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The Dapper Bandits [2002-01-09]

One of the greatest bands to emerge from the USA lately is Estradasphere. All the records have been reviewed on our site so one can read about those in our reviews section. I had the opportunity to set up an e-mail conversation with Tim Smolens, bass-player, composer and producer of Estradasphere. Here are the results:

m[m]: Can you tell me about the musical backgrounds of the members of Estradasphere?

TS: Jason and I grew up together in Los Angeles on 80's metal. We both played guitar. We got into Mr. Bungle in High School and that changed us forever. We moved up to Santa Cruz together, he went to school and I bought a bunch of studio equipment with money that was supposed to be for school. Jason, John and Timb are were all music majors at UCSC. Timb's more from the classical background and John has a jazz background. Dave graduated from UCSC as a philosophy major and he loves metal.

m[m]: What does the bandname stand for?

TS: It is named after Eric Estrada from the 80's copshow Chips. Our friend Richard came up with it and for some reason it stuck.

m[m]: Are there any bands or composers who you can point out as musical influences?

TS: My biggest hero in this world is Brian Wilson of the Beach Boys. I could go on about him literally for hours. A lot of people don't know about the Beach Boys psychedelic period, they just remember the 'fun in the sun' years. The Smile album (never released) is the most spiritual record I have ever heard in my life. I believe it would have started a music revolution in 1967. I spent a large amount of my time learning Beach Boys songs in 12 keys, singing them at a piano, or compiling new versions of Smile. Basically I'm trying to start the revolution that should have happened in 1967. You need to hear this record. A lot of people think I'm crazy for being this obsessed with Brian Wilson but I tell them that I have learned more about compostion, production and arranging in the last 5 months of listening to Beach Boys than in 10 years of other training. The Buck Fever album was heavily influenced by Brain Wilson's production style. I also have a side project: ISS, a 60's boy band. We are almost done with a record.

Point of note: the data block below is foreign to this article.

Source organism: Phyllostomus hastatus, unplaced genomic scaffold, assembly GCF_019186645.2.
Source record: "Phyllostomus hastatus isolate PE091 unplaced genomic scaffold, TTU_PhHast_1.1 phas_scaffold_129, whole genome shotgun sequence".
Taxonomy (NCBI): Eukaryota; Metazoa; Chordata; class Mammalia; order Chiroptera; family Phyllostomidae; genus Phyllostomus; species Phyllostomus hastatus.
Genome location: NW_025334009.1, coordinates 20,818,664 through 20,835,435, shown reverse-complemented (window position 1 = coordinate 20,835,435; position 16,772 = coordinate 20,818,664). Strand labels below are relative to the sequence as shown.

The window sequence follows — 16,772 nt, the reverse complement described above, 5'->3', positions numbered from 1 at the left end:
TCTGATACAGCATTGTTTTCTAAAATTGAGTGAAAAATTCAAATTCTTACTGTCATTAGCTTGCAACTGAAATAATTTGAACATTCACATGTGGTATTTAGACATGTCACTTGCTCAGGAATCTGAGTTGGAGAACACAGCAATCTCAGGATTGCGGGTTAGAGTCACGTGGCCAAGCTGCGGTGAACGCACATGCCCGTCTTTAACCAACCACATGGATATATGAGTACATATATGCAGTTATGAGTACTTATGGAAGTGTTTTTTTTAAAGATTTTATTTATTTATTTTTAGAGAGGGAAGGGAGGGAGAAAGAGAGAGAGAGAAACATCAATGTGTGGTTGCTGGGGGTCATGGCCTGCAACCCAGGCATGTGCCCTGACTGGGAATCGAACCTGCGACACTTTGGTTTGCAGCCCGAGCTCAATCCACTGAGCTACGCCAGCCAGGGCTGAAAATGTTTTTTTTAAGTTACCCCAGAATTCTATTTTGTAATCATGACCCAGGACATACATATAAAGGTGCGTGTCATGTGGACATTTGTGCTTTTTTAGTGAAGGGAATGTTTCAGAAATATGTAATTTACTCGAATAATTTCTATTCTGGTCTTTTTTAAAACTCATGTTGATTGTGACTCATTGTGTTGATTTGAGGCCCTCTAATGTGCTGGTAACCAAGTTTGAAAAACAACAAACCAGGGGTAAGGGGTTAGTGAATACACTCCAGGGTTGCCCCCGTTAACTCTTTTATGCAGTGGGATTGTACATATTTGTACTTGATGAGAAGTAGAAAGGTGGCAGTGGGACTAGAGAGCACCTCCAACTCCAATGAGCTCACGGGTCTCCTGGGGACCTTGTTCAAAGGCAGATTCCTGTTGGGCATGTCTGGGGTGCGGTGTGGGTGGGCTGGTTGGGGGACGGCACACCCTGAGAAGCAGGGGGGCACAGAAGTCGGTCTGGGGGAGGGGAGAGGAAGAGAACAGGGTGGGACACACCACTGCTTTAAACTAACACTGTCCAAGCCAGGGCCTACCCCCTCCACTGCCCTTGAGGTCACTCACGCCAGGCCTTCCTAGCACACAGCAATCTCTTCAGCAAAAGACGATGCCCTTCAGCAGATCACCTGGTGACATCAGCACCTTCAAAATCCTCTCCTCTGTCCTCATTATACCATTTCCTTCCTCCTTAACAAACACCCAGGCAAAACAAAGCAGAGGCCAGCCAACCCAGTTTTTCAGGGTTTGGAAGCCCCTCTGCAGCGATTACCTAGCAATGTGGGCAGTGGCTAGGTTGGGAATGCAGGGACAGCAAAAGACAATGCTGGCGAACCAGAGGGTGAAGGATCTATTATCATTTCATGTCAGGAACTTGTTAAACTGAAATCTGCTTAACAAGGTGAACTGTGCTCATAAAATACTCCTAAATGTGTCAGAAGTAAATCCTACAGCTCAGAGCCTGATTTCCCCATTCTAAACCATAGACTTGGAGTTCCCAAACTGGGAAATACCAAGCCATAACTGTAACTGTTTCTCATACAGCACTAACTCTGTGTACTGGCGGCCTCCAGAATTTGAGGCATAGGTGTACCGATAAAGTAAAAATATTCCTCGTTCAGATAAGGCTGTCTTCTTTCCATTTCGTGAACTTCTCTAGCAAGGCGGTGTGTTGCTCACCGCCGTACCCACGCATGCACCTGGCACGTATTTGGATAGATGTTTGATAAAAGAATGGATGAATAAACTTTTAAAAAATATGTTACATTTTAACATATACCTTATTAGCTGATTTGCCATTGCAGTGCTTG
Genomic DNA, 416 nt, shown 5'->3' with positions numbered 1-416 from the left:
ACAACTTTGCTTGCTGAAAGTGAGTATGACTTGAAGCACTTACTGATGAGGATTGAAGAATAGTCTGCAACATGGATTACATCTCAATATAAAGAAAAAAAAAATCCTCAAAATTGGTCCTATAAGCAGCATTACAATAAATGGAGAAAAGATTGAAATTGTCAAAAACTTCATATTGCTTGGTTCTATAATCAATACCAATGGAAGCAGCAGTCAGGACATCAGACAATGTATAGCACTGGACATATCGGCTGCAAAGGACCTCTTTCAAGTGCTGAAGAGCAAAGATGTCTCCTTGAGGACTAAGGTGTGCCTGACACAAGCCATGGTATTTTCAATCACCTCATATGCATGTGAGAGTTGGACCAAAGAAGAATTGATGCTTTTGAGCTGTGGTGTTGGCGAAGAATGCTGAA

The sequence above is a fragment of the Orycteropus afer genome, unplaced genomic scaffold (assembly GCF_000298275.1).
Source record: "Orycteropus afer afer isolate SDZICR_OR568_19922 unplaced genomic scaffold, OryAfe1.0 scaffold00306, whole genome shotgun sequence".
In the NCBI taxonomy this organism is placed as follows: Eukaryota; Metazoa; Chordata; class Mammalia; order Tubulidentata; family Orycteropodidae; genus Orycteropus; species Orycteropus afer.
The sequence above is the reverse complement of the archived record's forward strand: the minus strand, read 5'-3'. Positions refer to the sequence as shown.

On the other hand there are lots of other influences in the band: jazz, classical, metal (death, black and glam), Romanian gypsy, Indian and Middle Eastern music, too much to mention, really.

m[m]: You use all these different musical styles, is this because all the members are musical omnivores or do you combine all different personal influences?

TS: Both, a lot more these days we are listening to one style of music at a time. I'm not into most bands that do tons of styles. It's a really hard genre to pull off without sounding pretentious or something.

m[m]: What do the Estradasphere band members listen to?

TS: All I listen to is the Beach Boys and occasionally Phil Spector, honest! Jason Schimmel (guitar) enjoys The Beatles, Radiohead, Mr. Bungle, jazz, all great pop of the 60's and 70's, flamenco and world music. Saxophone-player John Whooley listens to John Coltrane, bluegrass, Irish music, Michael Jackson, gypsymusic and more. I'm not sure about Timb Harris (violin)... I know he likes almost everything we do and more. Drummer Dave Murray likes metal: he likes it hard, loud and fast. Besides that he likes new age!

m[m]: How did you get signed (if you are) to Trey Spruance's Mimicry Recordings?

TS: I basically stalked Trey for years at Mr. Bungle concerts and gave him tapes of our band Don Salsa. At some point I began e-mail correspondence with him and told him about the incredible keyboard I owned. He said Mr. Bungle really needed something like that. So I brought it up to his place in San Francisco and he was blown away by the thing and my programming capabilities on it. So Mr. Bungle got one and I programmed the thing for their California tour. It took almost 2 weeks of hard work. At this time Estradasphere was just working on our debut-album It's Understood. Trey was really into it and told us of his new label. That's about it.